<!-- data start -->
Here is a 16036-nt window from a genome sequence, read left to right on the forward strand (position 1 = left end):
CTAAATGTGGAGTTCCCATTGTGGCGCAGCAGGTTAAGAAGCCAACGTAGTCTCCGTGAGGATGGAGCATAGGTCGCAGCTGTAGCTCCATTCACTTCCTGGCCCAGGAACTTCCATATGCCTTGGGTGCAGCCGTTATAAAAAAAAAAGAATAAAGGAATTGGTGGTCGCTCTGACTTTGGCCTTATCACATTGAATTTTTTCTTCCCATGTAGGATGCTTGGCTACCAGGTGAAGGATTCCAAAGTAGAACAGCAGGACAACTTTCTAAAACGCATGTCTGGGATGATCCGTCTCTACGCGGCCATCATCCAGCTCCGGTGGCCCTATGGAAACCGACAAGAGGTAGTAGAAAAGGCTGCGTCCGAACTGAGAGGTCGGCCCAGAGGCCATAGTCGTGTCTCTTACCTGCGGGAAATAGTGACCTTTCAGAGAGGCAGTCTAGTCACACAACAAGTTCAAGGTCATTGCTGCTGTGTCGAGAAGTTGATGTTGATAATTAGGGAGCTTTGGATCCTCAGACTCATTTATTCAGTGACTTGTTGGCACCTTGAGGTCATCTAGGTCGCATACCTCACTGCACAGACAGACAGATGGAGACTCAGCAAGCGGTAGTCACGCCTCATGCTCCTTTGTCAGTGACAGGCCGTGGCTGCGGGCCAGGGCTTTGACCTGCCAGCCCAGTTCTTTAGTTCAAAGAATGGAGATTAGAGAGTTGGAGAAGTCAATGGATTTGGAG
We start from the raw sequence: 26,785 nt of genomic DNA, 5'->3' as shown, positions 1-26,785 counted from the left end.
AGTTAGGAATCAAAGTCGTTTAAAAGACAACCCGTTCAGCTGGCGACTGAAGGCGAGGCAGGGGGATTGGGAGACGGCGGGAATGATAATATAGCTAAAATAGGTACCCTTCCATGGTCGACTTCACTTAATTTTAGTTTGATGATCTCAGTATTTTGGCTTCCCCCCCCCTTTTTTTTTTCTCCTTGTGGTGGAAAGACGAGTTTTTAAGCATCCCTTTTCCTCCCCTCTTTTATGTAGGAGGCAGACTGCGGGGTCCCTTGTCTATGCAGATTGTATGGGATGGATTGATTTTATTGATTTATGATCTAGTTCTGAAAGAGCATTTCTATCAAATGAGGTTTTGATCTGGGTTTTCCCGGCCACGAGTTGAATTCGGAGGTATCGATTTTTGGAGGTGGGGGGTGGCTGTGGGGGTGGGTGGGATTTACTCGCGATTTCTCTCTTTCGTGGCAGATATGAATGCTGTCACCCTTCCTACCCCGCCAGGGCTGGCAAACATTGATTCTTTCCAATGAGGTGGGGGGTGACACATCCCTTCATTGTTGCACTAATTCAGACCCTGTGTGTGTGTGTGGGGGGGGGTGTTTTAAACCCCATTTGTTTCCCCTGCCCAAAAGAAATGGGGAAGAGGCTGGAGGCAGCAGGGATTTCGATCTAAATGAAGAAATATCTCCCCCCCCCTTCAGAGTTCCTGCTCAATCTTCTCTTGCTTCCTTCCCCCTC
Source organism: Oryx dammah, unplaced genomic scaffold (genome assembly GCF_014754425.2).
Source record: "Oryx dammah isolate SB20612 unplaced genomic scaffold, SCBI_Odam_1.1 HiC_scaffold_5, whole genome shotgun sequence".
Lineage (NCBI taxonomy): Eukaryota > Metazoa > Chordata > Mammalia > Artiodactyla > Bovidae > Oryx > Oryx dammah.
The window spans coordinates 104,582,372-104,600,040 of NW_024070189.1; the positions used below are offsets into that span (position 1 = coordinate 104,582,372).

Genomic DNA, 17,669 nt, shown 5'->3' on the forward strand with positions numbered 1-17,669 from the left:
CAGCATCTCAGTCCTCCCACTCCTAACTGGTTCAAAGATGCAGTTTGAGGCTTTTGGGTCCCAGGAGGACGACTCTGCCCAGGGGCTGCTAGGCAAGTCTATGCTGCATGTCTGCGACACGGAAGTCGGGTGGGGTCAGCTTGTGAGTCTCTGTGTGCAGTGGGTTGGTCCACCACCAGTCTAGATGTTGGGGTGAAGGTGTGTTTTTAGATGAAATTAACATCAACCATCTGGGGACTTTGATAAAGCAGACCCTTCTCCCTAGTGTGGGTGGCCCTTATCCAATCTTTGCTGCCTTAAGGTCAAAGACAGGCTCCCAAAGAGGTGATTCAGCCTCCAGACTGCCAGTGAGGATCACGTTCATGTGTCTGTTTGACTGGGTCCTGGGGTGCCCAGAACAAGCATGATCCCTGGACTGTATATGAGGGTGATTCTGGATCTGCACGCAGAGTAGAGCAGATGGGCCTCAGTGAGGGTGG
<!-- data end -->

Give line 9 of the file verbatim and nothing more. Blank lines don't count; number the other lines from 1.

Genomic DNA, 17,669 nt, shown 5'->3' on the forward strand with positions numbered 1-17,669 from the left: